There’s a Knifeandfork piece we developed called The Wrench—that is the fullest manifestation of text messaging dynamics so far. We took a character from a novel (Tino, from Primo Levi’s The Wrench) and put him into the messaging as a character; he actively engages you in conversation. He texts you about things. The narrative depends upon what you write, and there’s a couple levels of that project. That is like Pull My Ears—an intervention; breaking down the frame of a fictional experience. With the book, there’s the suspension of disbelief; but with messages, you can take or refuse the text—it breaks down that frame. But it is also very hard to make computers intelligently respond to conversation, so it’s an exercise of beautiful failure. Sometimes he’ll reply with the perfect quirky thing; the audience should know this is a robot/computer program. But it becomes rich because people read a lot into the work. And The Wrench, that’s an ongoing project—it will run again next month. We need to better document that. Because the Wrench piece is so dynamic, there was this aspect of just the simple instruction that I wanted to delve into in a pure way. So when MEGAPOLIS came up, I thought it would be great to focus in on one aspect from that earlier project.

And the two times Pull My Ears did ask for conversation, it was like a Yoko Ono prompt—“Cut a hole in the sky,” or “Don’t think about an elephant.”

FOLEY: How do you evaluate success with a project like this?

HOUSE: At a base level you want participation, a certain amount, relative to the size. I enjoyed the aspect of being at the festival. I liked having a piece that was there but not connectable to me. Because of the nature of it, I got some feedback, but it’s hard to evaluate, but for me the project was satisfying to do.

FOLEY: In reading more about you and your work, BTW, I loved what you said about maps in the urban omnibus piece, “that maps are particularly problematic when they are viewed as closed works or interpreted as frozen representations.” And the quote, “Applied to urbanism, this becomes an imaginative practice, one that requires each of us to contribute to the re-creation of the city with every step.”

HOUSE: As for maps, you’re constantly building them in your head; as a kid I would draw maps—a fantasy world in relation to the real world, forts, dungeons, whatever—and that’s a powerful process. Then you get older, and those maps get put off to the side. Keep that loose, I think. Use those childhood powers with the benefit of experience, and not in a naïve way, but to realize the flexibility of things.

Google Maps are amazing and powerful—you can manipulate and view things from different perspectives, but looking at the difference between text messages, which are minimal, which are language, and then you look at a map with your iPhone, it’s hard not to equate the map with reality. Something like—I’m here, and I need to get there; I’m whipping it out [Google Maps on my iPhone] to understand where am I. That comes with a bias, with an iPhone, you need to look at the screen.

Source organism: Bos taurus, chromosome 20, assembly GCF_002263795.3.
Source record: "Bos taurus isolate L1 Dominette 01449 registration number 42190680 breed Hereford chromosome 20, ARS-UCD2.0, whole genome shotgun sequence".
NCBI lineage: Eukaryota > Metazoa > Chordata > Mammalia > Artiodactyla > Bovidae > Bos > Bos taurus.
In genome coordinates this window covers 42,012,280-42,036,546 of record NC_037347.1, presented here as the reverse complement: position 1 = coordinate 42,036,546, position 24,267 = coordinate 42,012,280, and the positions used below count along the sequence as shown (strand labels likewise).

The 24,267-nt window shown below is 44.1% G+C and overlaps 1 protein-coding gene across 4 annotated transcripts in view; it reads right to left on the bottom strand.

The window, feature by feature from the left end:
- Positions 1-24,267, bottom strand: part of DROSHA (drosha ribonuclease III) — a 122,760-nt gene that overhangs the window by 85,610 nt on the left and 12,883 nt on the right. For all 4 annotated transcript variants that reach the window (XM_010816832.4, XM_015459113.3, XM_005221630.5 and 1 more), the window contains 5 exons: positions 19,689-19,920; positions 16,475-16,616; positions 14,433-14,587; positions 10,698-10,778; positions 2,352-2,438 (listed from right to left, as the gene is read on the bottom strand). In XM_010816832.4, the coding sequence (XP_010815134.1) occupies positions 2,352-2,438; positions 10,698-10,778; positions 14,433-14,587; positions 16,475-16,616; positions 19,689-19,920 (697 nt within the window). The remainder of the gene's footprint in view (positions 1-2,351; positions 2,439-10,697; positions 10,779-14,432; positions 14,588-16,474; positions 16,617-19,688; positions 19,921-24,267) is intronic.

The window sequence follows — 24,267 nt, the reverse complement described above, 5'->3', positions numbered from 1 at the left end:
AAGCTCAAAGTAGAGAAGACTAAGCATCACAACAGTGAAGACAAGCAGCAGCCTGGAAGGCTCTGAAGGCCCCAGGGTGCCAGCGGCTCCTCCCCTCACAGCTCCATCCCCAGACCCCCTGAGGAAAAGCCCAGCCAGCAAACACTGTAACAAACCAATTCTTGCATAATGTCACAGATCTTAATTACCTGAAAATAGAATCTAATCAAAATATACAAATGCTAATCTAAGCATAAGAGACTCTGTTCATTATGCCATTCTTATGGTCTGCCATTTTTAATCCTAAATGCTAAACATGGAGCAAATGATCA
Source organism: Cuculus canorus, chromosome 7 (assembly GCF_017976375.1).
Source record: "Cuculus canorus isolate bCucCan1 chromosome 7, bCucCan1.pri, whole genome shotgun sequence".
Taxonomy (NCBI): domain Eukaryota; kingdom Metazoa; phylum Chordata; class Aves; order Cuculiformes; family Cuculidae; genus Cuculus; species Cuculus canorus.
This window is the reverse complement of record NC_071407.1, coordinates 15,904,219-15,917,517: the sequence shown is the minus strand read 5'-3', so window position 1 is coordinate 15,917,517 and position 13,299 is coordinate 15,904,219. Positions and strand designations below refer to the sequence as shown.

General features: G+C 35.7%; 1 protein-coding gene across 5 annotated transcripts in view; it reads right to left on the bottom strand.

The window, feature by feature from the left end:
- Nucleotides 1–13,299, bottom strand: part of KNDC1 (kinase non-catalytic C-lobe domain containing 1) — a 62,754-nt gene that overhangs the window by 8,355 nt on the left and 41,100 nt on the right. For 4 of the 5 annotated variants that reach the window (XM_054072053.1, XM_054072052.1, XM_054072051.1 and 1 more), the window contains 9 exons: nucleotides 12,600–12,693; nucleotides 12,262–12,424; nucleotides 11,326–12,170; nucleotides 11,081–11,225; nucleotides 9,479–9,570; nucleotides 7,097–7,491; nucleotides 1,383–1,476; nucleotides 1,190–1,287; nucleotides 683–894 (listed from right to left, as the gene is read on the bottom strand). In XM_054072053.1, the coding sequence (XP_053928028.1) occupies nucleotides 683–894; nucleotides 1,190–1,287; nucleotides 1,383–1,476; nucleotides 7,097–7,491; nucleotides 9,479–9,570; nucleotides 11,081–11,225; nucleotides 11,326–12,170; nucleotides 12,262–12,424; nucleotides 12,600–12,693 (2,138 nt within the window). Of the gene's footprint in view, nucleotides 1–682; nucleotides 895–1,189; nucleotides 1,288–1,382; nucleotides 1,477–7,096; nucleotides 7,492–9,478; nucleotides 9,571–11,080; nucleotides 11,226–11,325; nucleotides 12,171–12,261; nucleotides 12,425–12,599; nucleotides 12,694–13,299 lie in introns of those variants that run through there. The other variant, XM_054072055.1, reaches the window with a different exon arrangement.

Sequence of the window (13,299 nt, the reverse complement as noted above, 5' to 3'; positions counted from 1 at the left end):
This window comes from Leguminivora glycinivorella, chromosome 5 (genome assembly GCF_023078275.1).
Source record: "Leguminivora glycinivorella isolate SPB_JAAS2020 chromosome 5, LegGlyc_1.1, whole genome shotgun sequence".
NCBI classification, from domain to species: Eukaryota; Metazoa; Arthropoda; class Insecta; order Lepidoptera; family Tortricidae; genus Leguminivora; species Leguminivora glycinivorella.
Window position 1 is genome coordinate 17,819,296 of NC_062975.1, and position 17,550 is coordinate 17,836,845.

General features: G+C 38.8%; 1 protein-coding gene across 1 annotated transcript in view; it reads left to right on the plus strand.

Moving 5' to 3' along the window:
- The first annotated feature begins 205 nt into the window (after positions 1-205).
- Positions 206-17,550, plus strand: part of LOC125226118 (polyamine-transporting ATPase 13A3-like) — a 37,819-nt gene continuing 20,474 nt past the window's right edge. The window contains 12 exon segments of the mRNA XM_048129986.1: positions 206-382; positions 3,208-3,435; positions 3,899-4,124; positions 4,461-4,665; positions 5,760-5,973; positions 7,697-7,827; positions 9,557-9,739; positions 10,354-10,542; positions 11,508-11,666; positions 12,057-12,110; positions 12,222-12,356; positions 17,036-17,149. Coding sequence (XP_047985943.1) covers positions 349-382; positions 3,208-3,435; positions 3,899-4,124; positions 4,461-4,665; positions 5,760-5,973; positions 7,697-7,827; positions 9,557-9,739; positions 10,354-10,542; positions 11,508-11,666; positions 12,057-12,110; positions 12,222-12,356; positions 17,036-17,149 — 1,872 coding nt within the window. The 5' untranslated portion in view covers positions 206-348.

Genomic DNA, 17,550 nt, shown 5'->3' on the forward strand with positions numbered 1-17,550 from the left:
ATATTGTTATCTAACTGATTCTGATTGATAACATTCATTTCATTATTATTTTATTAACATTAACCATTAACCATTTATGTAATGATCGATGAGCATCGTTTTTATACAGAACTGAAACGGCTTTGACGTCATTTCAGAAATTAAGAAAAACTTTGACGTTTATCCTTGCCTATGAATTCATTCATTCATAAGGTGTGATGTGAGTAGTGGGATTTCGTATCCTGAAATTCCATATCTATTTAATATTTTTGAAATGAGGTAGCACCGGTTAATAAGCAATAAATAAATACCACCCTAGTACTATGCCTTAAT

With travel, you retreat into identity a bit, you form an identity-negotiation between who you are and what the world is.

What’s important is trying to exercise that critical approach; we adopt models—between different forms of transportation, you see it [the world/the experience] differently. Even walking is different, depending upon the side of the street you are on. Coming from the subway and walking to my apartment, noticing that this smells this way when I walk here, might be something that I perceive. I guess that’s a central tenant of psycho geography—to not feel like every street is the same; to recognize the affects that the design of places have over you—to seek out the cracks that expose the more potent underbellies of things.

FOLEY: You do some teaching at the university level. Do you ever conduct educational experiences or workshops for artists and others outside of academia?

HOUSE: I’d like to; I really enjoy teaching, that’s a thing in the moment that I’m thinking about. My primary work is as a designer with a media design studio, but teaching is great cause you really don’t learn something ‘til you teach it. I would love to be more active, but can’t, due to time. There is a lot of informal teaching, though. What is cool with the media arts stuff, there’s a lot to learn; a new skill set, or domain. There’s a lot of opportunity to exchange methods and ideas and whatnot. Like when I work with Sue [Huang], she teaches drawing, we really enjoy the exchange collaboratively.

FOLEY: Here is a question—one I like to ask acoustically perceptive folk—I asked the MEGAPOLIS curators, and the architect Michael Schoner. Can you describe a formative experience from your childhood in relation to sound?

HOUSE: Cool. The immediate thing I think of is—my dad was a big jazz buff—he had an old phonograph in the living room. There were big speakers; I would put them on the ground so I could hear the bass, so I could feel the bass coming through the floor. I liked playing Mingus, Coltrane and Miles. And I’m a bass player.

FOLEY: Thanks for the visit, Brian.

HOUSE: Thank you–I enjoyed the interview.